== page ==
In Mr. Mac Ceallaig’s second point he says that faith in god is like saying “I love you” or “democracy is better than tyranny” he says that these things cannot be scientifically proven yet we still hold them to be true. Helen Fisher has made some very interesting studies into the nature of love and how it is a product of our biology and how she can identify people in love by looking at parts of their brain. The brain is at a rudimentary level conducting experiments and determining if you love someone and your certainty that your love exists is based upon the kinds of feedback created in your brain—you can be as certain of a feeling of love as you can be about any other feeling. They are manifestations of interactions in your brain. However, even if we were to accept that you are just certain that god exists based on the fact that you just know it I would have to say that this really isn’t convincing.

There are people that are convinced of an infinite number of things just because they ‘know’ them—there are people that know that Elvis is still alive despite the fact that he died within a lifetime, there are photos of him dead and there are people that knew him that have said that they are sure he is dead yet there are still those that ‘know’ he is alive. What this goes to show is that the human mind is capable of convincing itself of all sorts of things regardless of evidence. If we are to accept your reasoning of personal revelation we have to admit that we open ourselves to believing in absolutely anything.

Finally, dealing with point that religion is not necessarily irrational I would argue that a lot of the arguments that claim to be rational proofs of god are in fact sophistry. They may be clever or interesting but, they are not rational. How rational is it to say that you know god exists and provide no evidence then spend an entire article trying to argue why you don’t need to give any evidence.

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god doesn’t give us morals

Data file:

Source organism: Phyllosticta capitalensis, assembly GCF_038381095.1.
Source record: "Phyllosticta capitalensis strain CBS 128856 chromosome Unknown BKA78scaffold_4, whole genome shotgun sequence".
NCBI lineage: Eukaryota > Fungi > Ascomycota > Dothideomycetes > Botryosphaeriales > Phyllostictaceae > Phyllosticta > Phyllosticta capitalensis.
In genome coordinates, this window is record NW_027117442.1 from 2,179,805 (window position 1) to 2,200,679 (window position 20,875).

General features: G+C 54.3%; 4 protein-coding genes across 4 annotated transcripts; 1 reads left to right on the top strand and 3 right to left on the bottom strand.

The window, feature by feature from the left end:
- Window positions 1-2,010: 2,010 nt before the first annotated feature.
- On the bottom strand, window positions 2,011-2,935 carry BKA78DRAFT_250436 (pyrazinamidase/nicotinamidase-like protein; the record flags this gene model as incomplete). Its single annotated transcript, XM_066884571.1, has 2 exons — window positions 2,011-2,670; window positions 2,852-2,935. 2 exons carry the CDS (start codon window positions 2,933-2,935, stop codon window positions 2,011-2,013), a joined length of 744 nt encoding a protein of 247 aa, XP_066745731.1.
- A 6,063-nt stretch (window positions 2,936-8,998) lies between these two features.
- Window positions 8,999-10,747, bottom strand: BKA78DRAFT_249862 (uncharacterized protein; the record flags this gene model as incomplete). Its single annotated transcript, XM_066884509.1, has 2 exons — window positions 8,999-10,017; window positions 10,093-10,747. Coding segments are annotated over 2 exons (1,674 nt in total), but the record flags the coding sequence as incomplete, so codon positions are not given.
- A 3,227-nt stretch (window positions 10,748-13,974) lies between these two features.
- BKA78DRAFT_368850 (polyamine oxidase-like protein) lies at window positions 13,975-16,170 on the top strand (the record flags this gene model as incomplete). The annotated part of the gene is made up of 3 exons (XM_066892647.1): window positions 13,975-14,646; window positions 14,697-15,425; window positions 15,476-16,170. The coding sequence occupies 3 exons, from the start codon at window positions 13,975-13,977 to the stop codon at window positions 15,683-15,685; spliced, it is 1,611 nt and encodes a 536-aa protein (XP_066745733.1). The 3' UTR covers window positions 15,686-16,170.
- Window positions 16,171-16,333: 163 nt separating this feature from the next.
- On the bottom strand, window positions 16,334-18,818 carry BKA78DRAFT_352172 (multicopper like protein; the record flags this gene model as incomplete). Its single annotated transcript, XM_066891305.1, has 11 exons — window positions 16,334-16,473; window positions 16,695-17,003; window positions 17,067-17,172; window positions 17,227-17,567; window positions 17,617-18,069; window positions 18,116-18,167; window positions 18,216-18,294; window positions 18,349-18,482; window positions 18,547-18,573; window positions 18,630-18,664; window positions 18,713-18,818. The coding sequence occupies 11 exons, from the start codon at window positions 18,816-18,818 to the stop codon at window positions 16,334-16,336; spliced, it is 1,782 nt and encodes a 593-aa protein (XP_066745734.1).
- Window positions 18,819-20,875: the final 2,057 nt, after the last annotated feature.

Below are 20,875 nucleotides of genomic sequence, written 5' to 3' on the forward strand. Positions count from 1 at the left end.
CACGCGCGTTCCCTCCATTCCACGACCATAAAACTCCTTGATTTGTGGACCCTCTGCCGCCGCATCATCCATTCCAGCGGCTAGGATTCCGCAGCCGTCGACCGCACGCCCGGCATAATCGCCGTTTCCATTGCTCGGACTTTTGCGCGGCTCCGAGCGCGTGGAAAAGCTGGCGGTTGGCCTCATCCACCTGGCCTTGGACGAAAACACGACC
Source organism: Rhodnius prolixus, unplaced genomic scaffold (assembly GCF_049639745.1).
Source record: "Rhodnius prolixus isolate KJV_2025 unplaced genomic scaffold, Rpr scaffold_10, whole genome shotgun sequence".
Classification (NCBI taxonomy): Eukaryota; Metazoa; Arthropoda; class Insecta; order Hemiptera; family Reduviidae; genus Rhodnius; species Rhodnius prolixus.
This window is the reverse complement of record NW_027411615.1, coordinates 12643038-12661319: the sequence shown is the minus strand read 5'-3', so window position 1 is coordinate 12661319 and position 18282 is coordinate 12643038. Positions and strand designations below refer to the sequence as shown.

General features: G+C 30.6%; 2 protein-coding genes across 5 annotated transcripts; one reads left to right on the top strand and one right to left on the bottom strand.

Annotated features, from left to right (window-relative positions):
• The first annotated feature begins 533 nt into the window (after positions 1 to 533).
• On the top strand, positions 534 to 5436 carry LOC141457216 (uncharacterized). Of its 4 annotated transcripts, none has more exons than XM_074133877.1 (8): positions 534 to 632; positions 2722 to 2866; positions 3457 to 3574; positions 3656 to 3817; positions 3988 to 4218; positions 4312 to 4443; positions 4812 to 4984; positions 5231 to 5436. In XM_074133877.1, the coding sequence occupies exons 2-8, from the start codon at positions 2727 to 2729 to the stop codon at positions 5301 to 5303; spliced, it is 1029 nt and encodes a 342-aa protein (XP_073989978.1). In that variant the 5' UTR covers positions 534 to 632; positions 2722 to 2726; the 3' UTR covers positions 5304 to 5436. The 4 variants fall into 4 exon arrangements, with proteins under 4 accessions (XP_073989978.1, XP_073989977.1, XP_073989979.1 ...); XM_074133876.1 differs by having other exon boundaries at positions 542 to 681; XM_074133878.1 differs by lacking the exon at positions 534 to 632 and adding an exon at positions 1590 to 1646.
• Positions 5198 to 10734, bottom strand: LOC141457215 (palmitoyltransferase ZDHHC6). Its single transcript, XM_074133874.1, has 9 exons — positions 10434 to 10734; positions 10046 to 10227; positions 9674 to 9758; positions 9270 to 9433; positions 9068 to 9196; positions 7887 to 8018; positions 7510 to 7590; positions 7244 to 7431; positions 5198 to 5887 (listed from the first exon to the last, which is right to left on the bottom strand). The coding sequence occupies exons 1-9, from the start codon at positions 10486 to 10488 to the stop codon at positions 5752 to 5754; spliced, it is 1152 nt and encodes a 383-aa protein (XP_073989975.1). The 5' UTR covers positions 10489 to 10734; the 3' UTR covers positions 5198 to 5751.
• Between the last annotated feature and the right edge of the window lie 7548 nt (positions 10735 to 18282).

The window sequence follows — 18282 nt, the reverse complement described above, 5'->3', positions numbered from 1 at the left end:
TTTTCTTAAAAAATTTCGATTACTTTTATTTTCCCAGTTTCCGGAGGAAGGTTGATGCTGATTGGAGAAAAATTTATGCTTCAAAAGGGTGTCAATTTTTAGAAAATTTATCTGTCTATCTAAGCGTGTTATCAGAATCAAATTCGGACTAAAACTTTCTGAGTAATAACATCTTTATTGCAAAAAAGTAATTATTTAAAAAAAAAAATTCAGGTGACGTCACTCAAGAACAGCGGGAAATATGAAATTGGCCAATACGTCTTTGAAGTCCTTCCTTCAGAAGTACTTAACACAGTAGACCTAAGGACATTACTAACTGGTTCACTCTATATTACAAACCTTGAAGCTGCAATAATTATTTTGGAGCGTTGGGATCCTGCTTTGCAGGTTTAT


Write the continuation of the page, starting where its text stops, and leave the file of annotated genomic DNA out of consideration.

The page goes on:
ChurchMorals How do we know what is moral and what is not? It is the view of religious advocates that religion defines morality and virtue. They say that without religion society would breakdown and immorality would become systemic. But if religion contains so much stuff that we regard as immoral—how can it define our morality? The fact is that religion does not provide our morals what really happens is our internal sense of right and wrong goes though the text of the bible, koran or whatever and tells us what is good and what is bad. Churches have been editing the religion’s morals by picking and choosing what they regard as moral and disregarding the rest or explaining it away with some fancy ecclesiastic double-talk.

Think about it for a second—would you suddenly become feral if one day you were walking home from a night out and were run over by a car and suffered amnesia. Imagine waking up in hospital not knowing where you are or what has happened all your long term memory is gone—you don’t know what the bible is never mind what is in it. Would you no longer feel love for your family? Would you become cruel and violent? This reminds of what Sam Harris had to say in The End of Faith[1]he suggests that if suddenly all man’s knowledge was lost due to some event that cleared our minds of everything that we have learned— at what point would it be necessary to know that the source of morality was born of a virgin?

This all begs the question—where do our morals come from? We know the story of Huckleberry Finn[2] by Mark Twain where a young Huck is confronted with a dilemma—helping his friend Jim escape slavery is stealing—Huck knows that stealing is wrong and he could be damned to hell for it—he is so afraid of it and so indoctrinated by religion he even contemplates handing over his friend by writing a note to Miss Watson however, in the end Huck’s own moral code rules and he tears up the note and helps Jim escape. We all know that Huck did the right thing but what is it that made him do it? It surly was not religion because Huck thought he was going to hell—Huck’s sense of moral duty came from a primordial code of ethical actions built into him that was able to overrule his religious indoctrination.